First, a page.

COVID-19 vaccine efforts provide hope but no silver bullet to stop pandemic: Tam | Squamish Chief

COVID-19 vaccine efforts provide hope but no silver bullet to stop pandemic: Tam

OTTAWA — Canada's top public health doctors warned Tuesday that vaccines in development for COVID-19 provide hope but will not mean an immediate end to the pandemic.

Dr. Theresa Tam said the Public Health Agency of Canada is planning to be responding to the pandemic for at least a year and more likely two or three.

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"I would say that a vaccine is a very important aspect of the response going forward but we can't, at this stage, put all of our focus in the hopes this is the silver-bullet solution," Tam said at a national briefing on the COVID-19 situation in Canada.

"It is a very important solution if we get a safe and effective vaccine but I would say the public health measures that we have in place, the personal daily measures that we take, is going to have to continue."

There are more than two dozen vaccines for COVID-19 in clinical trials around the world, and in the best-case scenario, one or two might be approved for widespread use by the end of the year. But approval is only a step in the process, and it will take time to then produce, distribute and administer billions of doses of vaccine around the world.

Dr. Srinivas Murthy, a critical-care specialist and pandemic researcher at the University of British Columbia, says the world has never attempted a vaccine program at this speed or scale before.

"We have no idea how this is going to work," he said.

He said once a vaccine is approved, then the questions become who gets it first, will people feel comfortable taking it, and how do you get it into them.

Volker Gerdts, CEO of the Vaccine and Infectious Disease Organization at the University of Saskatchewan, said he wants Canadians to know that even as the timeline for developing vaccines is accelerated, speed is not coming at the expense of safety. He said Health Canada will not approve a vaccine that is not safe or that cut safety corners to get through faster.

In 2009, when the H1N1 flu virus was declared a pandemic, there was a wide-scale vaccination effort but that illness did not have the same impact as COVID-19, and the development of the vaccine was different because flu vaccines are developed every year.

Murthy said the world knew it should have a specific coronavirus vaccine because a pandemic like this was predicted, but nobody ever got as far as making one, so the research was starting much further behind where H1N1 was when a pandemic was declared. COVID-19 is also wider-spread and more lethal than H1N1 was.

"The whole world wants this one at the exact same time and that is something that is going to require unprecedented amounts of co-ordination and collaboration across the world," Murthy said.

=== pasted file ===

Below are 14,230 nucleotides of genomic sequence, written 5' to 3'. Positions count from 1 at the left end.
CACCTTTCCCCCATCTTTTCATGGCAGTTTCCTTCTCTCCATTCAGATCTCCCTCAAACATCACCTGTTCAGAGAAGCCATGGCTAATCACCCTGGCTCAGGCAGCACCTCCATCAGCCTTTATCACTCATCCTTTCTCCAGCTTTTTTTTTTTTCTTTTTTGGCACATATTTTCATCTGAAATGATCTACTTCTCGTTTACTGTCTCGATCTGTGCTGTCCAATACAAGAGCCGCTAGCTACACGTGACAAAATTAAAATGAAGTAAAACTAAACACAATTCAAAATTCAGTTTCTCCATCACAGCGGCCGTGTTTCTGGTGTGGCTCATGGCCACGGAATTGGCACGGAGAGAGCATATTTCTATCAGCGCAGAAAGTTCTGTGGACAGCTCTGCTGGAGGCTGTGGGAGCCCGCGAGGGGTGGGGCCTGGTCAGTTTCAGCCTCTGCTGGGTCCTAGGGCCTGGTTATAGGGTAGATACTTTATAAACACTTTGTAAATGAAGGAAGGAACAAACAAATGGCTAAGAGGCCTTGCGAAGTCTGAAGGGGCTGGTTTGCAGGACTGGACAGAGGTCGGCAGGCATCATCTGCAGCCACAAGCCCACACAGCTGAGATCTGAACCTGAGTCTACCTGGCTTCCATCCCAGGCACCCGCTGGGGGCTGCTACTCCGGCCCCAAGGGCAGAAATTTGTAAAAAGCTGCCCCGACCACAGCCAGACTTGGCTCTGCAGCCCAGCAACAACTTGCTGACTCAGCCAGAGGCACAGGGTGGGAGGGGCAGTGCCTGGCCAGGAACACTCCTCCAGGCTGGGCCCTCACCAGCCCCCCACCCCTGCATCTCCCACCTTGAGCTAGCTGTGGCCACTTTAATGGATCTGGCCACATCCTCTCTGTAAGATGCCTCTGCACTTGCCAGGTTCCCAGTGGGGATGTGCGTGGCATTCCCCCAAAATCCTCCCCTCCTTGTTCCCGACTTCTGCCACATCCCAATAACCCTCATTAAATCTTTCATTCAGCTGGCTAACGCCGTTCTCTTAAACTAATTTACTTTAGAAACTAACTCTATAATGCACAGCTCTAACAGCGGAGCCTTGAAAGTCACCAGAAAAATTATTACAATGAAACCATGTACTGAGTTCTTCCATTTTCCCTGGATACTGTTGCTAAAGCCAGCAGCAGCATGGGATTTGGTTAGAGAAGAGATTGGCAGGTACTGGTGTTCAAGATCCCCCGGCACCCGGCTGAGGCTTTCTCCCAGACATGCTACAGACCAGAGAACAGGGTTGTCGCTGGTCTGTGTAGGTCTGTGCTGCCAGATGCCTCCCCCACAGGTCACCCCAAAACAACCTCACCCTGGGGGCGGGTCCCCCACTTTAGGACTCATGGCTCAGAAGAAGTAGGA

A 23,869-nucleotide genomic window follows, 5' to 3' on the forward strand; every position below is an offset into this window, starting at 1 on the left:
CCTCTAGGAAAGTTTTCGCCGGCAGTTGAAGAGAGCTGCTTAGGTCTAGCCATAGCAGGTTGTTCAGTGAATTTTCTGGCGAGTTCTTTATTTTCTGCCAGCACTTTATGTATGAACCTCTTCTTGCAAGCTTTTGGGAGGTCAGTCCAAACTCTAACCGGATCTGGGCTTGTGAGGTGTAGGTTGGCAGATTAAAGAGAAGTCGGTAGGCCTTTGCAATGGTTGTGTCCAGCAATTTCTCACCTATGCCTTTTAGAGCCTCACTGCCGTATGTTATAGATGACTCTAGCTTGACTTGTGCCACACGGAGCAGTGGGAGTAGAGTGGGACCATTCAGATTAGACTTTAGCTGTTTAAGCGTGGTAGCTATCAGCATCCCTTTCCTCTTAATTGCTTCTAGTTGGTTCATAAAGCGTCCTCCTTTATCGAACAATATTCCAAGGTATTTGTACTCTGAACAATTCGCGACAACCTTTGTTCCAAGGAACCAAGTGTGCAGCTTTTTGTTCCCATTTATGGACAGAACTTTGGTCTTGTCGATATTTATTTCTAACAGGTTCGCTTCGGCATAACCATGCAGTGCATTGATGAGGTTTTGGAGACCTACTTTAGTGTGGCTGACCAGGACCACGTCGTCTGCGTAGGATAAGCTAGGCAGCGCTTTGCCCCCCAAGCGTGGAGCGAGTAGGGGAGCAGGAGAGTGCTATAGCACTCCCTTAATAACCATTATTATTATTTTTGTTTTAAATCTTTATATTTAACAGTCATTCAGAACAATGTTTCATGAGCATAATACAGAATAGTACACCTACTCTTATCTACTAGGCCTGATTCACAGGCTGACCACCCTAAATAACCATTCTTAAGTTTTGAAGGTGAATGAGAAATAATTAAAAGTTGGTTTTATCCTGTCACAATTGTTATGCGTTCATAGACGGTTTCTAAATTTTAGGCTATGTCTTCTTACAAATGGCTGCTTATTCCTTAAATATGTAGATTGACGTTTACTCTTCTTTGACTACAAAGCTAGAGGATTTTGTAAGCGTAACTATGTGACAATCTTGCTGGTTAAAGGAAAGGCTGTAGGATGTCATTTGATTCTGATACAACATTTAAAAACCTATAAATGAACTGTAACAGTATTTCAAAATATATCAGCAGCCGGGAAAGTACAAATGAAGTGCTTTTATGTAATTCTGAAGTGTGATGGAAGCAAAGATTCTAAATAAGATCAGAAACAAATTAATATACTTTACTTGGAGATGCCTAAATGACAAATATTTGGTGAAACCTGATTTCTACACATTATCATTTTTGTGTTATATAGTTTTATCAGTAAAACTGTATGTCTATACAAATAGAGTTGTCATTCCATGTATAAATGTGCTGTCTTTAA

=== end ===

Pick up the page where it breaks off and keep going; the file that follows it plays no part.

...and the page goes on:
The World Health Organization says vaccines must be effective in at least 50 per cent of the population for any chance of approval, and closer to 70 per cent is better. Once a vaccine developer declares a vaccine is both safe and effective, nations can begin the work to approve its use on their citizens.

Here that falls to Health Canada, which is already working with the provinces, through the National Advisory Committee on Immunization, to determine how approval, manufacture and distribution will work. The committee is expected to announce before the end of the summer which segments of the population will be prioritized for getting the vaccine.

During the H1N1 pandemic, which was found to affect children more and seniors less, priority groups included the very young, health workers, remote communities and people with chronic illnesses under the age of 65. This time the expectation is that older Canadians and front-line workers may be among the priority groups.

Statistics Canada reported that about two in five Canadians were vaccinated in the first six months the H1N1 vaccine was available. Supply of a COVID-19 vaccine may be more difficult, with such high demand. Canada is also, at the moment, limited in its ability to produce a vaccine at home and may rely on international manufacturers to help.

University of British Columbia pediatric infectious disease specialist Dr. Manish Sadarangani said people should see the goal as "controlling" the pandemic rather than "ending" it. He said realistically, a vaccine will only slow the spread of the novel coronavirus at first: it often takes years, if not decades, to eradicate a virus entirely.

Measles, mumps and polio all have vaccines, he notes, but they still exist and spread, often because of a lack of vaccinations.

However, he added, we don't have to vaccinate everyone to control transmission because reducing the number of people who can get or spread the virus will cut down on the infection rate.

This report by The Canadian Press was first published Aug. 4, 2020.

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